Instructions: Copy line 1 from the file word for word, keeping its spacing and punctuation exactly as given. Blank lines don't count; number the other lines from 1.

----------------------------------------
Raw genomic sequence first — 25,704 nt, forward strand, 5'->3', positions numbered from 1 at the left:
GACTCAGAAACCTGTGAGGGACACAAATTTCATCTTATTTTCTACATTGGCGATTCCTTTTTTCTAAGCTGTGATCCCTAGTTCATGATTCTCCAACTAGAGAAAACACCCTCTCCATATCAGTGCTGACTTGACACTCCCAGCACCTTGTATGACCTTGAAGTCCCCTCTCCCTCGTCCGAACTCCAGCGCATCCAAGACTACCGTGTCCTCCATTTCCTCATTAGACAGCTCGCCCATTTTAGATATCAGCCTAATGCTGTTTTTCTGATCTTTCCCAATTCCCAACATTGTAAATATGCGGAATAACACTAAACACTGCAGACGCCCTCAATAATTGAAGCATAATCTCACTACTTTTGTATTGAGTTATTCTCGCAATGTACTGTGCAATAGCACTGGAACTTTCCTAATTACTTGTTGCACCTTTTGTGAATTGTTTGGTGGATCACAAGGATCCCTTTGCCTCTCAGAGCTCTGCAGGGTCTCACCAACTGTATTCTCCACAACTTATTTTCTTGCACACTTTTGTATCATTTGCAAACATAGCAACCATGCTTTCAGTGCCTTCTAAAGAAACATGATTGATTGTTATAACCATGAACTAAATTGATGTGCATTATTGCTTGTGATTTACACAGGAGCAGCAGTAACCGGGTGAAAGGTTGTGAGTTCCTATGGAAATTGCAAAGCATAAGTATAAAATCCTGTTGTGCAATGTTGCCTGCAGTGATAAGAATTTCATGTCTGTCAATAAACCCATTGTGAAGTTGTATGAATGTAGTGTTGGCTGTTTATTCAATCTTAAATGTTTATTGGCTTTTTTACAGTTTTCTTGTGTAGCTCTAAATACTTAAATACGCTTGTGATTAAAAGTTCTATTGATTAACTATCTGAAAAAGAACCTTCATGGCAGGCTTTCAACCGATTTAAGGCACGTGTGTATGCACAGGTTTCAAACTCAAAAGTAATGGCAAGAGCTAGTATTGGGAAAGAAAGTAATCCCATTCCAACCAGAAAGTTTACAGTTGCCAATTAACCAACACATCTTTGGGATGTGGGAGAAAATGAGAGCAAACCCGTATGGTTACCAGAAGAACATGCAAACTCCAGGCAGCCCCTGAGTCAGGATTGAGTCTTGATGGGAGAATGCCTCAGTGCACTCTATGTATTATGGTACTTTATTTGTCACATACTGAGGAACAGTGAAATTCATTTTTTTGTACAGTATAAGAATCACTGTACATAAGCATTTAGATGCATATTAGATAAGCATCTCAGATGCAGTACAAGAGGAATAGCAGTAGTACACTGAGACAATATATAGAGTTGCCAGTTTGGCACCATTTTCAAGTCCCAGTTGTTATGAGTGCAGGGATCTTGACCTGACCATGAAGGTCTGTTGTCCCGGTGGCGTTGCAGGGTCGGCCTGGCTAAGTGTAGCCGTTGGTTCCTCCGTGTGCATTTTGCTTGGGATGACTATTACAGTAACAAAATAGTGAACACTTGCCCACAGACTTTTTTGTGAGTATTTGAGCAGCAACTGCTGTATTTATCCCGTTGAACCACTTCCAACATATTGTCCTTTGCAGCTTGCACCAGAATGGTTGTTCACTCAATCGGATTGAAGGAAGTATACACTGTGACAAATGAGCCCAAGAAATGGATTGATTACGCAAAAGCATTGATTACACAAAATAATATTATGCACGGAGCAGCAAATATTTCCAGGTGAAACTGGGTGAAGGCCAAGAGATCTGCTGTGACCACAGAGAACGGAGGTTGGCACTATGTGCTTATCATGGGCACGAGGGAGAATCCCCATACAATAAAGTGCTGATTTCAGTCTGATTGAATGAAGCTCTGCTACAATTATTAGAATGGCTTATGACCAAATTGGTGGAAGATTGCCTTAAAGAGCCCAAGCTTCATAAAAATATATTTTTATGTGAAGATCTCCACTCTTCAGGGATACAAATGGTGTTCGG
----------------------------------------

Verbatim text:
Raw genomic sequence first — 25,704 nt, forward strand, 5'->3', positions numbered from 1 at the left: